The Mission still beckons us on:
The Call to mission is ever ancient and ever new. In our Congregational gathering in 2017 we Columban Sisters came up with a statement:
While aware of the great dignity that is ours, we are saddened by the plight of millions of our sisters and brothers around the world who are without a home or homeland. We commit ourselves to working for the time when they too can enjoy their dignity as children of God.
Guided by the Holy Spirit, we Columban Sisters revitalize our frontier spirit by discerning the signs of the times, embracing risk, living simply, networking with others both within and beyond the Congregation, and sharing our resources.
We Congratulate Srs. Kathleen Mary, Angela and Virgie who have gone to a new frontier mission border in Mexico, on our behalf. They will assess and discern the situation and like the Easter women in the Gospel, will return to tell us how they experienced the Risen Lord among the migrants at the Mexican Border.
The Mexico–United States barrier, also known as the border wall, is a series of vertical barriers along the Mexico-U.S. border intended to reduce illegal immigration to the U.S. from Mexico. The barrier is not a continuous structure, but a series of obstructions classified as “fences” or “walls”.
Between the physical barriers, security is provided by a “virtual fence” of sensors, cameras, and other surveillance equipment used to dispatch U.S. Border Patrol agents to suspected migrant crossings. As of January 2009, U.S. Customs and Border Protection reported that it had more than 580 miles (930 km) of barriers in place. The total length of the border is 1,954 miles (3,145 km).
Throughout his 2016 presidential campaign, Donald Trump called for the construction of a much larger and fortified border wall, claiming that if elected, he would “build the wall and make Mexico pay for it”. Mexican President Enrique Pena Nieto has said his country would not pay for the wall.
Pueblo Sin Fronteras has for several years guided caravans through Mexico, seeking to protect migrants and to advocate for their rights along a 2,000-mile trail ridden with criminals and corrupt officials who prey on lone travelers through kidnapping, extortion and other forms of assault.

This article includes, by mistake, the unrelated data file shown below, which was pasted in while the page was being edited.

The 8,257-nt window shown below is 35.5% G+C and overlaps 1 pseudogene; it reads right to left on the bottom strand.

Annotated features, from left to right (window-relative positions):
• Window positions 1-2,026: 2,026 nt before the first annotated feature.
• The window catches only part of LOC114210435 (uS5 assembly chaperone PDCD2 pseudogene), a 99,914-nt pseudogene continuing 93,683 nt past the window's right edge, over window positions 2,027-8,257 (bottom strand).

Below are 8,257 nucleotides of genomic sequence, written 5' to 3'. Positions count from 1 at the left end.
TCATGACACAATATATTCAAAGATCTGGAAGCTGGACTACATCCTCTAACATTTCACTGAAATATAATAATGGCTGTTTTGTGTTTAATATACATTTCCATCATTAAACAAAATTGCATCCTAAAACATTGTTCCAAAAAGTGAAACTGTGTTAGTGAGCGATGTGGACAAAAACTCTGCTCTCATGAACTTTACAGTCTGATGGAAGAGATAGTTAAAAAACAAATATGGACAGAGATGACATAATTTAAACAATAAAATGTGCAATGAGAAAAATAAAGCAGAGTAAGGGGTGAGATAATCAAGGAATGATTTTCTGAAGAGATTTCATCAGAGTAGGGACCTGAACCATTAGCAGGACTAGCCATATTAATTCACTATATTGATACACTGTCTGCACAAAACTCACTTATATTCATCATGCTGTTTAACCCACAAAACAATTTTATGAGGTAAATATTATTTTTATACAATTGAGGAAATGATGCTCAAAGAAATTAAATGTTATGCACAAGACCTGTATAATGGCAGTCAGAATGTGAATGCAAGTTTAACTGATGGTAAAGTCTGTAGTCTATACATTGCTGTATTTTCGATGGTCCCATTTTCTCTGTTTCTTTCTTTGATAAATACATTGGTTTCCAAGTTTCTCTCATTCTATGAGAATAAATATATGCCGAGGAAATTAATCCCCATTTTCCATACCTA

Since April 2018 Trump has lashed out at the caravans of Central Americans winding their way to the United States, while blaming Mexico for failing to stop their movement to the U.S. border.
This spring, tens of thousands of children have come to the border alone seeking asylum.
U.S. Customs and Border Protection announced recently that over 11,000 unaccompanied minors were apprehended at the border in May, more than double the number in January.
The figures come as the Trump administration announced it was slashing services, including some English classes, recreational activities and legal aid for unaccompanied minor children in U.S. custody – a move rights groups say may be illegal and fear will create even more “prison-like conditions”.
At least six migrant children have died in US custody, including some unaccompanied minors, in the last year.
Large caravans of people from Central American and as far as Africa arrive at the border and asylum seekers and they pose a great challenge to immigration officials on both sides of the border. These people are kept in limbo while papers are processed and only a few a day. Not knowing the language and penniless, many who have fled their own countries because of war and violence can be detained in immigration detention centres.
It is into this setting that we Columban Sisters are searching to see the situation for ourselves with a view to responding to the needs of the times and our call to mission in these times.